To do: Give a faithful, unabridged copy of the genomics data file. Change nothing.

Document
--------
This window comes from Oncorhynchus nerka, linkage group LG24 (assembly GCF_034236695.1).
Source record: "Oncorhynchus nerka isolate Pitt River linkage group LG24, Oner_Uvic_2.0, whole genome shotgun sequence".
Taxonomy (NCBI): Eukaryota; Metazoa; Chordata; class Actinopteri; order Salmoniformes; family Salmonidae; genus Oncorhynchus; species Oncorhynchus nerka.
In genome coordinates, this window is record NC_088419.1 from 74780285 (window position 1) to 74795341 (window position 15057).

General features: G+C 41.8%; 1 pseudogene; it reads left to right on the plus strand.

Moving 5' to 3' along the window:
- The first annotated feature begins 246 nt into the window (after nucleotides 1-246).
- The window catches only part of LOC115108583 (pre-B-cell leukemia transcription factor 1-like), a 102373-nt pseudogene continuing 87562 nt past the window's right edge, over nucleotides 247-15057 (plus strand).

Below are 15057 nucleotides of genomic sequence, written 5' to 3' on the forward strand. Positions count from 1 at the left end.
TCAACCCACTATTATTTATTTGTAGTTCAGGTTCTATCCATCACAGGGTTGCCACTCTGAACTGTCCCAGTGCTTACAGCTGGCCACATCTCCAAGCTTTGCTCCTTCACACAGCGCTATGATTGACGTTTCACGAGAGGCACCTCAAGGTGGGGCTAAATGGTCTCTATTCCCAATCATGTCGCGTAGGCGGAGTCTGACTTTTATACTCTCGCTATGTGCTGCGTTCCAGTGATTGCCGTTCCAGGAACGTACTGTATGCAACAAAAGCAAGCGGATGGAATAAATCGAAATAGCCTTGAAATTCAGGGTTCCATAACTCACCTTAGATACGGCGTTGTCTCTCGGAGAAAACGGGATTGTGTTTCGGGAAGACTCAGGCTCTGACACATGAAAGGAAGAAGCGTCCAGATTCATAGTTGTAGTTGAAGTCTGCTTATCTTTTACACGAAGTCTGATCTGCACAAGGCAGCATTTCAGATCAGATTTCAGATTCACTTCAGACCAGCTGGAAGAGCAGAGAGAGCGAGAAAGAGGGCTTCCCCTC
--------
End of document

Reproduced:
This window comes from Oncorhynchus nerka, linkage group LG24 (assembly GCF_034236695.1).
Source record: "Oncorhynchus nerka isolate Pitt River linkage group LG24, Oner_Uvic_2.0, whole genome shotgun sequence".
Taxonomy (NCBI): Eukaryota; Metazoa; Chordata; class Actinopteri; order Salmoniformes; family Salmonidae; genus Oncorhynchus; species Oncorhynchus nerka.
In genome coordinates, this window is record NC_088419.1 from 74780285 (window position 1) to 74795341 (window position 15057).

General features: G+C 41.8%; 1 pseudogene; it reads left to right on the plus strand.

Moving 5' to 3' along the window:
- The first annotated feature begins 246 nt into the window (after nucleotides 1-246).
- The window catches only part of LOC115108583 (pre-B-cell leukemia transcription factor 1-like), a 102373-nt pseudogene continuing 87562 nt past the window's right edge, over nucleotides 247-15057 (plus strand).

Below are 15057 nucleotides of genomic sequence, written 5' to 3' on the forward strand. Positions count from 1 at the left end.
TCAACCCACTATTATTTATTTGTAGTTCAGGTTCTATCCATCACAGGGTTGCCACTCTGAACTGTCCCAGTGCTTACAGCTGGCCACATCTCCAAGCTTTGCTCCTTCACACAGCGCTATGATTGACGTTTCACGAGAGGCACCTCAAGGTGGGGCTAAATGGTCTCTATTCCCAATCATGTCGCGTAGGCGGAGTCTGACTTTTATACTCTCGCTATGTGCTGCGTTCCAGTGATTGCCGTTCCAGGAACGTACTGTATGCAACAAAAGCAAGCGGATGGAATAAATCGAAATAGCCTTGAAATTCAGGGTTCCATAACTCACCTTAGATACGGCGTTGTCTCTCGGAGAAAACGGGATTGTGTTTCGGGAAGACTCAGGCTCTGACACATGAAAGGAAGAAGCGTCCAGATTCATAGTTGTAGTTGAAGTCTGCTTATCTTTTACACGAAGTCTGATCTGCACAAGGCAGCATTTCAGATCAGATTTCAGATTCACTTCAGACCAGCTGGAAGAGCAGAGAGAGCGAGAAAGAGGGCTTCCCCTC